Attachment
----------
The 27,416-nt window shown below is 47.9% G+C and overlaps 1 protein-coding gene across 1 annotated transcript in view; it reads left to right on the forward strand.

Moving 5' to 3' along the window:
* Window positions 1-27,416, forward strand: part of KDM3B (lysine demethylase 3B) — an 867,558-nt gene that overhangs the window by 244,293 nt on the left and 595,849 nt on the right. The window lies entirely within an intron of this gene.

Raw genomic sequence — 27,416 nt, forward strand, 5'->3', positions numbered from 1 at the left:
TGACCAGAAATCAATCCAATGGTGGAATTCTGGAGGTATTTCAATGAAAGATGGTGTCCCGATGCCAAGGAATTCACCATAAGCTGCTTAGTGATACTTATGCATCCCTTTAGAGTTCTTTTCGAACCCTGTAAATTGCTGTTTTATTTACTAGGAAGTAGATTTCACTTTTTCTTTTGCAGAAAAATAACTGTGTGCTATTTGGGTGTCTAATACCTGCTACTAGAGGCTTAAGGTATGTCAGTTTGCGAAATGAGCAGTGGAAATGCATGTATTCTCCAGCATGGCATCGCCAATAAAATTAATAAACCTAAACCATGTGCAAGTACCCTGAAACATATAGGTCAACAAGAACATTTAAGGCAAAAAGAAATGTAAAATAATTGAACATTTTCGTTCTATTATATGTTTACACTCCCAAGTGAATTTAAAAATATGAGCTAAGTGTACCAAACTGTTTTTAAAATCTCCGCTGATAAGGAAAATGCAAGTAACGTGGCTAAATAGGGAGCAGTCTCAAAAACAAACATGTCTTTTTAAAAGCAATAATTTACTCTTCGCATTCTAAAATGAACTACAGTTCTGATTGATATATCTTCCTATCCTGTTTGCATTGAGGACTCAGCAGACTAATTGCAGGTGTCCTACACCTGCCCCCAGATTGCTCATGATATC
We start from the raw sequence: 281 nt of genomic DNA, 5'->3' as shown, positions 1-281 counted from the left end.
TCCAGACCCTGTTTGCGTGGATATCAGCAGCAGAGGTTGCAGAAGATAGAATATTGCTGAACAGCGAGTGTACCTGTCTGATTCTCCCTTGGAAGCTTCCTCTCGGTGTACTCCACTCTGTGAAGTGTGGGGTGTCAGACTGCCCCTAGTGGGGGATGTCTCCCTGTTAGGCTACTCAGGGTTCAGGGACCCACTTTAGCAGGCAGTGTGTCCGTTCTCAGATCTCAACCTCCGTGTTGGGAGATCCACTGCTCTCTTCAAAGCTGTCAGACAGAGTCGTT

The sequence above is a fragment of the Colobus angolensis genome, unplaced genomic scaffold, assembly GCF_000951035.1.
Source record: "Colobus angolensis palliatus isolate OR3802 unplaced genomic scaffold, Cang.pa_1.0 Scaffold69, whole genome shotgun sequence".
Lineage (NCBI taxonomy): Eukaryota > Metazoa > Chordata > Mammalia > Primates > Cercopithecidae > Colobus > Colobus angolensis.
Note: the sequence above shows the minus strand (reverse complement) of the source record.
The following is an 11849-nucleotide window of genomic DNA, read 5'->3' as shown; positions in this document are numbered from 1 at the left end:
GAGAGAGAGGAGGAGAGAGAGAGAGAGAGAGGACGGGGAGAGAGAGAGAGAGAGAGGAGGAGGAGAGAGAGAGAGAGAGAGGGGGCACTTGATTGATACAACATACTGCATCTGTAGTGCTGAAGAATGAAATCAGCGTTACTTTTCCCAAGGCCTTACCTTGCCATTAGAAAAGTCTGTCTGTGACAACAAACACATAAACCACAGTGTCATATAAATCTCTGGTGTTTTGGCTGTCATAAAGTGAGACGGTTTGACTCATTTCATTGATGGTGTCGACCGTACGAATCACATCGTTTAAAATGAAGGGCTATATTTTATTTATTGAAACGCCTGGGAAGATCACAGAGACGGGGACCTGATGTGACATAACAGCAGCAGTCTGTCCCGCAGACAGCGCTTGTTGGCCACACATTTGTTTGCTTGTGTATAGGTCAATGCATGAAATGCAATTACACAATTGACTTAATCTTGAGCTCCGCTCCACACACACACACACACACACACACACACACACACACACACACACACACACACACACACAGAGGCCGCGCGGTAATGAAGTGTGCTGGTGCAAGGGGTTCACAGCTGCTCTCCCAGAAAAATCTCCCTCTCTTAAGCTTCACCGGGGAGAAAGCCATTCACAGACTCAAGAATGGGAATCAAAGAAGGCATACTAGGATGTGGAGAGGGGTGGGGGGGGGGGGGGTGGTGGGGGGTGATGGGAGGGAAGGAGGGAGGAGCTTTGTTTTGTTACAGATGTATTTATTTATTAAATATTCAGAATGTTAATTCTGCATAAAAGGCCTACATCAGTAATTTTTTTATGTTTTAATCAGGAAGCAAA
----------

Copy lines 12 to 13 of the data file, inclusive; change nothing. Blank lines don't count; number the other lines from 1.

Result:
The following is an 11849-nucleotide window of genomic DNA, read 5'->3' as shown; positions in this document are numbered from 1 at the left end:
GAGAGAGAGGAGGAGAGAGAGAGAGAGAGAGGACGGGGAGAGAGAGAGAGAGAGAGGAGGAGGAGAGAGAGAGAGAGAGAGGGGGCACTTGATTGATACAACATACTGCATCTGTAGTGCTGAAGAATGAAATCAGCGTTACTTTTCCCAAGGCCTTACCTTGCCATTAGAAAAGTCTGTCTGTGACAACAAACACATAAACCACAGTGTCATATAAATCTCTGGTGTTTTGGCTGTCATAAAGTGAGACGGTTTGACTCATTTCATTGATGGTGTCGACCGTACGAATCACATCGTTTAAAATGAAGGGCTATATTTTATTTATTGAAACGCCTGGGAAGATCACAGAGACGGGGACCTGATGTGACATAACAGCAGCAGTCTGTCCCGCAGACAGCGCTTGTTGGCCACACATTTGTTTGCTTGTGTATAGGTCAATGCATGAAATGCAATTACACAATTGACTTAATCTTGAGCTCCGCTCCACACACACACACACACACACACACACACACACACACACACACACACACACACACACACAGAGGCCGCGCGGTAATGAAGTGTGCTGGTGCAAGGGGTTCACAGCTGCTCTCCCAGAAAAATCTCCCTCTCTTAAGCTTCACCGGGGAGAAAGCCATTCACAGACTCAAGAATGGGAATCAAAGAAGGCATACTAGGATGTGGAGAGGGGTGGGGGGGGGGGGGGTGGTGGGGGGTGATGGGAGGGAAGGAGGGAGGAGCTTTGTTTTGTTACAGATGTATTTATTTATTAAATATTCAGAATGTTAATTCTGCATAAAAGGCCTACATCAGTAATTTTTTTATGTTTTAATCAGGAAGCAAA